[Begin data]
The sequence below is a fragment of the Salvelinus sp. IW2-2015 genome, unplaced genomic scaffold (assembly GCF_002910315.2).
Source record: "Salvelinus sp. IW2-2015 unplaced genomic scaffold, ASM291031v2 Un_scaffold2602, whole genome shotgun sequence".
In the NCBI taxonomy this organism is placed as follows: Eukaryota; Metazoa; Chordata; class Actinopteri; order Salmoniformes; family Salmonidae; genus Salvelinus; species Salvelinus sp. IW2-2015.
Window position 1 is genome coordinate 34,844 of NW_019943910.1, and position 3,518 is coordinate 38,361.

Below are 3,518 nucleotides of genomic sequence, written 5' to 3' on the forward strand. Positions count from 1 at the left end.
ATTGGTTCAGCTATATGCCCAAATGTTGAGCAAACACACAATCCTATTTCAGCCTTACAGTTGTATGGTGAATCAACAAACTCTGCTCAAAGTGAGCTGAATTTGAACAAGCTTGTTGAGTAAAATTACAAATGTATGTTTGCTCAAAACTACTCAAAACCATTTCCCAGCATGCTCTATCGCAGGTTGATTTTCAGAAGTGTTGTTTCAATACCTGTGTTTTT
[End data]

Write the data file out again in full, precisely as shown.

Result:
The sequence below is a fragment of the Salvelinus sp. IW2-2015 genome, unplaced genomic scaffold (assembly GCF_002910315.2).
Source record: "Salvelinus sp. IW2-2015 unplaced genomic scaffold, ASM291031v2 Un_scaffold2602, whole genome shotgun sequence".
In the NCBI taxonomy this organism is placed as follows: Eukaryota; Metazoa; Chordata; class Actinopteri; order Salmoniformes; family Salmonidae; genus Salvelinus; species Salvelinus sp. IW2-2015.
Window position 1 is genome coordinate 34,844 of NW_019943910.1, and position 3,518 is coordinate 38,361.

Below are 3,518 nucleotides of genomic sequence, written 5' to 3' on the forward strand. Positions count from 1 at the left end.
ATTGGTTCAGCTATATGCCCAAATGTTGAGCAAACACACAATCCTATTTCAGCCTTACAGTTGTATGGTGAATCAACAAACTCTGCTCAAAGTGAGCTGAATTTGAACAAGCTTGTTGAGTAAAATTACAAATGTATGTTTGCTCAAAACTACTCAAAACCATTTCCCAGCATGCTCTATCGCAGGTTGATTTTCAGAAGTGTTGTTTCAATACCTGTGTTTTT